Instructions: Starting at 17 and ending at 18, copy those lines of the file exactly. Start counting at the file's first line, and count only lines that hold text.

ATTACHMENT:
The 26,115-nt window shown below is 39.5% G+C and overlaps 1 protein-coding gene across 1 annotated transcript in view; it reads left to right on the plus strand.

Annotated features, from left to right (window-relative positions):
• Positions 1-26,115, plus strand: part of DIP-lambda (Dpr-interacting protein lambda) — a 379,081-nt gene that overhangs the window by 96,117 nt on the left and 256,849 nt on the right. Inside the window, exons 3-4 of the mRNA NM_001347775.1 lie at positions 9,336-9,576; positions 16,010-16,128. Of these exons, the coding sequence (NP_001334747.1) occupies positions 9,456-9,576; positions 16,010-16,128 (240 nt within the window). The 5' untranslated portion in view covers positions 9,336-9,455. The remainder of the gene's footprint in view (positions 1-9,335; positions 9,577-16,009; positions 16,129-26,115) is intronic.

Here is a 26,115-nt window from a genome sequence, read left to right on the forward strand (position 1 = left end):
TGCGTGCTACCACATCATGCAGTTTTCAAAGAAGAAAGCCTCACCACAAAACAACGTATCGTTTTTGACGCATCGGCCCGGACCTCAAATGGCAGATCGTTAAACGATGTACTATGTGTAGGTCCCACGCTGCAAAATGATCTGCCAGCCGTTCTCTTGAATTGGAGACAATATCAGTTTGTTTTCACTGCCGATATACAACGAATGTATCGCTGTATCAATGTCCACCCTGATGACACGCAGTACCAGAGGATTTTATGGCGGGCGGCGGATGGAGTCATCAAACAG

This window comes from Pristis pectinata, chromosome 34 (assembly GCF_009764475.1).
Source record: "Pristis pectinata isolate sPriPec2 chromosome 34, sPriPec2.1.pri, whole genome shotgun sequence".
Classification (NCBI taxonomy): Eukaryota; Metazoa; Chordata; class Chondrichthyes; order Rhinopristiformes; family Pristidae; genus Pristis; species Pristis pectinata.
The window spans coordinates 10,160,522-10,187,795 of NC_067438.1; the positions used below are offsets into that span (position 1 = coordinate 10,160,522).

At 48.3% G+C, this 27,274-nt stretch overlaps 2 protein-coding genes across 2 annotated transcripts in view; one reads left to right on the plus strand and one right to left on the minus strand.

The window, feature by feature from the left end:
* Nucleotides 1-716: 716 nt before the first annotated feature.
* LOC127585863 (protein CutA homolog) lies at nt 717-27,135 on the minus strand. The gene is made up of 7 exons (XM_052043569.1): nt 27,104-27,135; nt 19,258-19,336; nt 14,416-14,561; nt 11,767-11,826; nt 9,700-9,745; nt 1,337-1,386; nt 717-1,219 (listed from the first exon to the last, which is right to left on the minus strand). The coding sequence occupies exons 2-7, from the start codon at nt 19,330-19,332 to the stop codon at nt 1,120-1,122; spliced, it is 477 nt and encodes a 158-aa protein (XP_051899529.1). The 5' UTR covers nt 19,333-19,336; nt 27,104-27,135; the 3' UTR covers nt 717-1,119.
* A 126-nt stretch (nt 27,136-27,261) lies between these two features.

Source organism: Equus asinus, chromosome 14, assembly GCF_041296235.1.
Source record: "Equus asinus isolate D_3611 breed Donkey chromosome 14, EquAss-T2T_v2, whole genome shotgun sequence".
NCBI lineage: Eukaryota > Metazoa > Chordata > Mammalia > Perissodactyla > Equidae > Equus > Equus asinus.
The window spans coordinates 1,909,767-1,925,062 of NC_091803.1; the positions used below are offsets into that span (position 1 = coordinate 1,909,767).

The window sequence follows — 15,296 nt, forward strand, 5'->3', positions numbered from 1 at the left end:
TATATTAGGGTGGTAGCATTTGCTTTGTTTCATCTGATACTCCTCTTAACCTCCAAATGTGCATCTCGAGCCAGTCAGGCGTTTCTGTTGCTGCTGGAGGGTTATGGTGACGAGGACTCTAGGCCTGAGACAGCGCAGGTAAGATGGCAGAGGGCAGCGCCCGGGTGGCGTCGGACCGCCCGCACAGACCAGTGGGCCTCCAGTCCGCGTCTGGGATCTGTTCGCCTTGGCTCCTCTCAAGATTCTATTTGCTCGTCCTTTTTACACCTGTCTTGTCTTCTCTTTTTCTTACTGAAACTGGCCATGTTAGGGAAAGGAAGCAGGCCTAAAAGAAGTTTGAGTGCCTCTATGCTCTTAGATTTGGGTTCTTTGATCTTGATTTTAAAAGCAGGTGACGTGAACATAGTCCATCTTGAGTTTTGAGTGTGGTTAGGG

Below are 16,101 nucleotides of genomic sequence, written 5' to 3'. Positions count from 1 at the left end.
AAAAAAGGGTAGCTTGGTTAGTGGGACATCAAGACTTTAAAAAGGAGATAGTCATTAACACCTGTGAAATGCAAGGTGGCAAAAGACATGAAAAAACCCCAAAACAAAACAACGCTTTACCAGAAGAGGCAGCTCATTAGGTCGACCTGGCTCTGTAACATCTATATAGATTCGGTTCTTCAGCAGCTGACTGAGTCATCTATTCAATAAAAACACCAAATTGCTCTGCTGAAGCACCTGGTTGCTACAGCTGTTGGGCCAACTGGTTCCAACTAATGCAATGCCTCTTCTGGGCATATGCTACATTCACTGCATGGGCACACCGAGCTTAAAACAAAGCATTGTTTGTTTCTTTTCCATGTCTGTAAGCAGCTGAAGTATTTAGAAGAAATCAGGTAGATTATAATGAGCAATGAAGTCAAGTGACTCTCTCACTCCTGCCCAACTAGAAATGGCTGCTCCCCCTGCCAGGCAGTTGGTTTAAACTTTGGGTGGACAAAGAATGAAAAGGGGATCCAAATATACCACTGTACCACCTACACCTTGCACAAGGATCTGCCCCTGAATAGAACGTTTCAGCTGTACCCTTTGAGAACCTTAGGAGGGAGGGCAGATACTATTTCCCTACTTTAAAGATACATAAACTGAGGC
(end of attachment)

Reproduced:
NCBI lineage: Eukaryota > Metazoa > Chordata > Mammalia > Perissodactyla > Equidae > Equus > Equus asinus.
The window spans coordinates 1,909,767-1,925,062 of NC_091803.1; the positions used below are offsets into that span (position 1 = coordinate 1,909,767).